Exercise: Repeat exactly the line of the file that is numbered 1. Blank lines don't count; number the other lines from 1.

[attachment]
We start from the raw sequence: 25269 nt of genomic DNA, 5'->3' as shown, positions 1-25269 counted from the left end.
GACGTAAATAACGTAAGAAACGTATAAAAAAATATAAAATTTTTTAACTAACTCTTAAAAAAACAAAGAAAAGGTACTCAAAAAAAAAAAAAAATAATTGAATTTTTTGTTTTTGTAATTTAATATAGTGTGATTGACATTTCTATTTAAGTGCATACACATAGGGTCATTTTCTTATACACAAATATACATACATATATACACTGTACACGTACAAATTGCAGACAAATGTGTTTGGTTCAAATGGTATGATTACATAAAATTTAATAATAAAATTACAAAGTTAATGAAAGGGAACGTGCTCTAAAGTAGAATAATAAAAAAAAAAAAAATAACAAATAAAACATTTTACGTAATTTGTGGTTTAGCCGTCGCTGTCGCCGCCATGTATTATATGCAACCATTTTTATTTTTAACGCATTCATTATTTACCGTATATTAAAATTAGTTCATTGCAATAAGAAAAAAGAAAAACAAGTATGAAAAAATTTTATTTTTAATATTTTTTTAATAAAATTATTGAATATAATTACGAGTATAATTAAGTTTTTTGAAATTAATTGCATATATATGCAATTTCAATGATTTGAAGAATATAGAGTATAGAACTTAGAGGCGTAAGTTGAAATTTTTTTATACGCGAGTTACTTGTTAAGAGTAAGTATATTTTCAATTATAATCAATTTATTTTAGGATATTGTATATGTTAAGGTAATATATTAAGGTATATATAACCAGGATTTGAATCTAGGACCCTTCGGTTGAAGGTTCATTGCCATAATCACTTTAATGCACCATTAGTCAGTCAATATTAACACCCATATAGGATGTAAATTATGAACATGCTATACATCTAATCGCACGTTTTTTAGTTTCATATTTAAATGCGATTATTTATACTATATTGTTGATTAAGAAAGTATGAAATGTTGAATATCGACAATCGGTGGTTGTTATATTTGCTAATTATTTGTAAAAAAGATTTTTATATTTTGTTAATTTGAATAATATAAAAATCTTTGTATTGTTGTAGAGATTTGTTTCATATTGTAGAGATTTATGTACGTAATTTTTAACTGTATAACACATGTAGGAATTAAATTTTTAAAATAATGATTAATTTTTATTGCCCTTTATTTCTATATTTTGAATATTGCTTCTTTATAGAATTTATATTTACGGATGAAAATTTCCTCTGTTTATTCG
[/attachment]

We start from the raw sequence: 25269 nt of genomic DNA, 5'->3' as shown, positions 1-25269 counted from the left end.